Bernhardt-House (2008 Congress)

Phillip A. Bernhardt–House
(Everett, Washington)
“The Presence and Absence of Werewolves in Insular Celtic Hagiography”

Abstract of Paper Presented at the 43rd International Congress on Medieval Studies (Kalamazoo, 2008)
Session on “Bark at the Rune:  Transforming the Medieval Werewolf”
Sponsored by the Research Group on Manuscript Evidence
Organized by Jeff Massey

2008 Congress

[First published on our first website]

Werewolves as commonly understood (though not always) are found in Insular Celtic sources at a very early date (from about the eighth century CE), and familiarity with their existence in these cultures can be assumed from the early medieval period onwards.  The word “werewolf” in Irish (*ferchú*) occurs as a personal name, as well as a common noun, and a variety of other terms also imply a lycanthropic image or concept (for example *conrecht*, “wolf-shape”).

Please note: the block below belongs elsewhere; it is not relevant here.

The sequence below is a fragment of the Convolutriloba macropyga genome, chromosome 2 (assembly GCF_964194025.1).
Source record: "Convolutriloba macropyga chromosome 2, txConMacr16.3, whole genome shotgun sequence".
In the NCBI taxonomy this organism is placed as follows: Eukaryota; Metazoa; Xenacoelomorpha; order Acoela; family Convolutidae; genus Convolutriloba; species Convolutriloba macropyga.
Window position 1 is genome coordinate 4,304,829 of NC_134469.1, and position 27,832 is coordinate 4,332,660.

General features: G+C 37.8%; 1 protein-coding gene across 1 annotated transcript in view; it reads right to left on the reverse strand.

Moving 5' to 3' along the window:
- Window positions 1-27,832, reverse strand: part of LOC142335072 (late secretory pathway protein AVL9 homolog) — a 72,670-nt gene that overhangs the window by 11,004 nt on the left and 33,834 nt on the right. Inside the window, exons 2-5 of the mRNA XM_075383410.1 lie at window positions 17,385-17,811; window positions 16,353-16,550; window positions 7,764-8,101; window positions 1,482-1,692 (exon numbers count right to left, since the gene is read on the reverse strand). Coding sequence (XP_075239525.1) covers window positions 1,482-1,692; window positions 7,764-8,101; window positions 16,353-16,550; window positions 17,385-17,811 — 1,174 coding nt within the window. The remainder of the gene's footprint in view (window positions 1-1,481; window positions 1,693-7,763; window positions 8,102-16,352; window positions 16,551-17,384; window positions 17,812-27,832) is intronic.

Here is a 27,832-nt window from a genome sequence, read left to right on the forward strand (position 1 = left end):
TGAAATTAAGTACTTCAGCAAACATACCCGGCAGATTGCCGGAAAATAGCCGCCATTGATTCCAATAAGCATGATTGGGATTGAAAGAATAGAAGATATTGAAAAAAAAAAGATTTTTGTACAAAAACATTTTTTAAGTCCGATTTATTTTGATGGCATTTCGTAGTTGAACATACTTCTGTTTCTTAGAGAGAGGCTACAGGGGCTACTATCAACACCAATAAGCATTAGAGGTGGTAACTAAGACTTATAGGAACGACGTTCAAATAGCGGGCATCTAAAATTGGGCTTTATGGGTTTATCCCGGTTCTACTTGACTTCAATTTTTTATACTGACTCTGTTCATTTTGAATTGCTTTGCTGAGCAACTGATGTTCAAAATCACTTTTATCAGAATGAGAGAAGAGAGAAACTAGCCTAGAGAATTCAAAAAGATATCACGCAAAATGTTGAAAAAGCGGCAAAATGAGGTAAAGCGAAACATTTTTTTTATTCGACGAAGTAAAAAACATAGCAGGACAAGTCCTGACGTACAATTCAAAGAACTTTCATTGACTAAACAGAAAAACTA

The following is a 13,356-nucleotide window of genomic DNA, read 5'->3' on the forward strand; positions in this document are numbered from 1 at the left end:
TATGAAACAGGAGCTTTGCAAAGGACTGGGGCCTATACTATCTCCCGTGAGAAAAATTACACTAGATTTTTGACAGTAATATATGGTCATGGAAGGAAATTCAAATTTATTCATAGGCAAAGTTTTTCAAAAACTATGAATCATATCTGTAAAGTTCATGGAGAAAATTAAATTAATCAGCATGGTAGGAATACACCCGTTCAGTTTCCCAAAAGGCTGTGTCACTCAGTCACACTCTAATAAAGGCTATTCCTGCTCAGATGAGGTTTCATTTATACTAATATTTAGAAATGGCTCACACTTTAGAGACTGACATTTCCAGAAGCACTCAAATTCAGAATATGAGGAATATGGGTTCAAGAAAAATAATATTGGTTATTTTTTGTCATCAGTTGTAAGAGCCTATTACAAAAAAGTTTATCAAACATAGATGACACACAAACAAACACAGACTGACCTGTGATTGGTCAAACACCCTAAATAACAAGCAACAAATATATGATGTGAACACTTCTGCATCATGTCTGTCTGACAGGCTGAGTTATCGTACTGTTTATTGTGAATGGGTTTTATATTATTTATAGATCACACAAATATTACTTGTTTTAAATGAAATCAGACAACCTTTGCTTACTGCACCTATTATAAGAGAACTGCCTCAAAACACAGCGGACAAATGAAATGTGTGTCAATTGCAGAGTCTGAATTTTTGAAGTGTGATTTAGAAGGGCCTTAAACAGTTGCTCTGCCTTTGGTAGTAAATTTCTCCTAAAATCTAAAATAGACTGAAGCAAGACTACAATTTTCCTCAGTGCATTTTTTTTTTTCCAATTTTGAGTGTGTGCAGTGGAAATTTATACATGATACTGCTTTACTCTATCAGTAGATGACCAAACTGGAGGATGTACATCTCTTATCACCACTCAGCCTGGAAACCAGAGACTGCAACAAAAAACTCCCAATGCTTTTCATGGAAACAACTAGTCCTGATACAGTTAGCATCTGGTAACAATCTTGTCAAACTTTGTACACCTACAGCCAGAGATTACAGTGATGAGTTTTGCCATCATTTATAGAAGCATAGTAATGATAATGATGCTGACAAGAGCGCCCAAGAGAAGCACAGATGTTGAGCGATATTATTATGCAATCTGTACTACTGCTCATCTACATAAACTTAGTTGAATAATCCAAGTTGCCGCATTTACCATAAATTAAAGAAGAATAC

This paper mentions some of the more well-known Irish, Breton and Welsh werewolves in brief, before turning to its main subject, the Irish and Latin Vita of Saint Náile (Irish) and the related Vitae of Saints Ronán and Rumon (respectively Irish/Breton and Cornish).  The discussion examines how the image of the werewolf, while not present literally, is used in some cases to heighten the repute of the holy figure (Náile), or to accuse and demean him (Ronán and Rumon).  Conclusions emerge from the interconnection of these saints’ feast-days and their wider associations to canid shapeshifting motifs and narratives in wider Insular Celtic and Arthurian traditions.